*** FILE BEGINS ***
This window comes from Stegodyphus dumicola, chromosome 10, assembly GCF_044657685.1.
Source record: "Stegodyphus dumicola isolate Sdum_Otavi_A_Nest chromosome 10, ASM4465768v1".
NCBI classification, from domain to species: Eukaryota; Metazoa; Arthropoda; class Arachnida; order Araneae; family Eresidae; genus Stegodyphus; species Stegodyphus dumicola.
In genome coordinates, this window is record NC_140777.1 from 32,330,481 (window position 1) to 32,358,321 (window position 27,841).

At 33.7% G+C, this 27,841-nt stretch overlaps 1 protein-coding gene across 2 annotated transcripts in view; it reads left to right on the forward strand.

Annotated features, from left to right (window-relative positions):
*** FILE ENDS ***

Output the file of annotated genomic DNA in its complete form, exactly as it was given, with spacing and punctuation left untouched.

This window comes from Stegodyphus dumicola, chromosome 10, assembly GCF_044657685.1.
Source record: "Stegodyphus dumicola isolate Sdum_Otavi_A_Nest chromosome 10, ASM4465768v1".
NCBI classification, from domain to species: Eukaryota; Metazoa; Arthropoda; class Arachnida; order Araneae; family Eresidae; genus Stegodyphus; species Stegodyphus dumicola.
In genome coordinates, this window is record NC_140777.1 from 32,330,481 (window position 1) to 32,358,321 (window position 27,841).

At 33.7% G+C, this 27,841-nt stretch overlaps 1 protein-coding gene across 2 annotated transcripts in view; it reads left to right on the forward strand.

Annotated features, from left to right (window-relative positions):